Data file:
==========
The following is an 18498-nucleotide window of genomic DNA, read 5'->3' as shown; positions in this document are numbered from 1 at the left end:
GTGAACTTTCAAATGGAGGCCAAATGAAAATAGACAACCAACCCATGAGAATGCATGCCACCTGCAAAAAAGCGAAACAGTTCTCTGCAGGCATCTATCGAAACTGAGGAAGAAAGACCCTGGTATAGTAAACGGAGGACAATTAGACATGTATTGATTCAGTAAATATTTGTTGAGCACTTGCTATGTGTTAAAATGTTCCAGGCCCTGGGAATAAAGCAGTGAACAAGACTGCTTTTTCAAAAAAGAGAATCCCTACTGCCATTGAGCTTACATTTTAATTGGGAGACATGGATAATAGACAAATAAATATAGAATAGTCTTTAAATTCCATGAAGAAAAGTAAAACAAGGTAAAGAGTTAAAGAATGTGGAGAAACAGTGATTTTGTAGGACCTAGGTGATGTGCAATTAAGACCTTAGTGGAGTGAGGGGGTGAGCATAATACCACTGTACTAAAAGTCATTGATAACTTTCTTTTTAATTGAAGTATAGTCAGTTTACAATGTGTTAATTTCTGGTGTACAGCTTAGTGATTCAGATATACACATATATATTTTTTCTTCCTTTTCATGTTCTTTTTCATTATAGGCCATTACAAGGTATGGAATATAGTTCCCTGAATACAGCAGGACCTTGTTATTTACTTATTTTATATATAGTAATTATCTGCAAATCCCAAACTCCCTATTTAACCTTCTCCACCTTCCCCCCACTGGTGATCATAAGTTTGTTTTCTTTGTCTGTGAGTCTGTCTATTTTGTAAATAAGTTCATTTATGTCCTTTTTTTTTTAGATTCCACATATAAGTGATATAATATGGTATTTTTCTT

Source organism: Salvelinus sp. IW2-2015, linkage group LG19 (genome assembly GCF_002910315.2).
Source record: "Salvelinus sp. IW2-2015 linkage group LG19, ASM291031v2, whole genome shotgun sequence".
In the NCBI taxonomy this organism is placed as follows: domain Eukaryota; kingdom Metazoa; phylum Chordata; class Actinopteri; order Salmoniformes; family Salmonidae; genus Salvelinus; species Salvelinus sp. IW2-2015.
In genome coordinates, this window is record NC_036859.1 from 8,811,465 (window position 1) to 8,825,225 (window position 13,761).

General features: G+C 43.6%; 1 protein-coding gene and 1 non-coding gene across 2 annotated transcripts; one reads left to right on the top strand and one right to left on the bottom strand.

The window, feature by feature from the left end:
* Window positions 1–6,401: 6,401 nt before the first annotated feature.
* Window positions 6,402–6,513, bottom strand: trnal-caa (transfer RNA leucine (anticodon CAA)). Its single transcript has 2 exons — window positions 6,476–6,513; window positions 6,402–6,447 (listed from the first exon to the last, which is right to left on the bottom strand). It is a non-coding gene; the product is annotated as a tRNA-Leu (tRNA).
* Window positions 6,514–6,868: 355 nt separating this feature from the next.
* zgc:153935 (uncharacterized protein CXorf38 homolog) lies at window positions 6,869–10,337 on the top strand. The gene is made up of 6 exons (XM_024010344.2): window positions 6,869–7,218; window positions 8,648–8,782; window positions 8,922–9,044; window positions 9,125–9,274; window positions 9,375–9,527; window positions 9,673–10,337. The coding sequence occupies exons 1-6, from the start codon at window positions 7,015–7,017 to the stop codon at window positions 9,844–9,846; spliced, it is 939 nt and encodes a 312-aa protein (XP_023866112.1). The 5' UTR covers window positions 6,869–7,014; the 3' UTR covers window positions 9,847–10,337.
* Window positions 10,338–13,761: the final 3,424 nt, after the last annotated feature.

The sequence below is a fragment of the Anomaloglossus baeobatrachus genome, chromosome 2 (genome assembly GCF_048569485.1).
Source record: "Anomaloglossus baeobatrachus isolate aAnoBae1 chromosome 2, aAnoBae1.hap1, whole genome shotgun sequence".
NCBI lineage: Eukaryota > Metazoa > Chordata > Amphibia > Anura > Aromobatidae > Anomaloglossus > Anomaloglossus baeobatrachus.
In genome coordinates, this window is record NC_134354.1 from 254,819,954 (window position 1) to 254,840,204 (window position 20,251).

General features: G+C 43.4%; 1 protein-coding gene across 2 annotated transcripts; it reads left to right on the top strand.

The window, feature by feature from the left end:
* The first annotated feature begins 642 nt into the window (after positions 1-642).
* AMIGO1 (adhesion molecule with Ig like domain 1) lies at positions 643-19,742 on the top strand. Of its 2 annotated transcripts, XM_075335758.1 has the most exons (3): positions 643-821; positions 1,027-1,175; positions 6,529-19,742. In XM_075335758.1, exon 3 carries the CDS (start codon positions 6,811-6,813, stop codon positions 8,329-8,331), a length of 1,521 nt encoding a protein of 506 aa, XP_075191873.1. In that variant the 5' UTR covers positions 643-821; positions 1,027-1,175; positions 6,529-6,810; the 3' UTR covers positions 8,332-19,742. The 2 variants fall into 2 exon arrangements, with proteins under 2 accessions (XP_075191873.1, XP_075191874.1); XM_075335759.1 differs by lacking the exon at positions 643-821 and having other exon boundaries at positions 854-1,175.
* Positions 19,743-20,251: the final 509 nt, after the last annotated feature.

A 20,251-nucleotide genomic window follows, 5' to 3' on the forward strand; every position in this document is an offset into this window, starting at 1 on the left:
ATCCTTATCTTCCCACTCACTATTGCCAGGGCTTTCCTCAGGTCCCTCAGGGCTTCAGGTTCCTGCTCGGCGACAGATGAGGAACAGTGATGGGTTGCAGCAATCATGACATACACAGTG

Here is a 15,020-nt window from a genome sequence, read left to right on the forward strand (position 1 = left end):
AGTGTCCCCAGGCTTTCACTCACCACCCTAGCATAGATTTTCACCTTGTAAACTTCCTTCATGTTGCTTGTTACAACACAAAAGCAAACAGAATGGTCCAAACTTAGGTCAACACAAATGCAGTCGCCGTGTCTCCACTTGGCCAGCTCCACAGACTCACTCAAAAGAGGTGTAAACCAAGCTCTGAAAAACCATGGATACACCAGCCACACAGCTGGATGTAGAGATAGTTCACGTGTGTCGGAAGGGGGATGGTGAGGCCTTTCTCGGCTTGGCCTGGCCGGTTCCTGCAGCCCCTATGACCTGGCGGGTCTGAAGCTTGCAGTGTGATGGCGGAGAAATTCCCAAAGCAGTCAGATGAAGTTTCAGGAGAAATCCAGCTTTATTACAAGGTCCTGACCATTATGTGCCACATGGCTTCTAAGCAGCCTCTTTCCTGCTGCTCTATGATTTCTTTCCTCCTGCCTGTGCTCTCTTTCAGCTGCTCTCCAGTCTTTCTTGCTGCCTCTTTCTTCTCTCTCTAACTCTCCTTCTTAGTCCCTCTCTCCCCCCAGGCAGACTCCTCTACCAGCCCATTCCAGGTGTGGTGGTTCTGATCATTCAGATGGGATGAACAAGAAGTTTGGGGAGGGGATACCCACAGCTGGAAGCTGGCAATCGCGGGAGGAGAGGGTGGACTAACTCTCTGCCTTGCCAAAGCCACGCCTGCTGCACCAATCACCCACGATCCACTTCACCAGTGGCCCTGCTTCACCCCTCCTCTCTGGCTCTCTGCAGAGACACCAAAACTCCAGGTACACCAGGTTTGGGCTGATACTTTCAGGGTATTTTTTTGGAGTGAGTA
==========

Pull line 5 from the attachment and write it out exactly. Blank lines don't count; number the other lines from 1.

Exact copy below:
In the NCBI taxonomy this organism is placed as follows: domain Eukaryota; kingdom Metazoa; phylum Chordata; class Actinopteri; order Salmoniformes; family Salmonidae; genus Salvelinus; species Salvelinus sp. IW2-2015.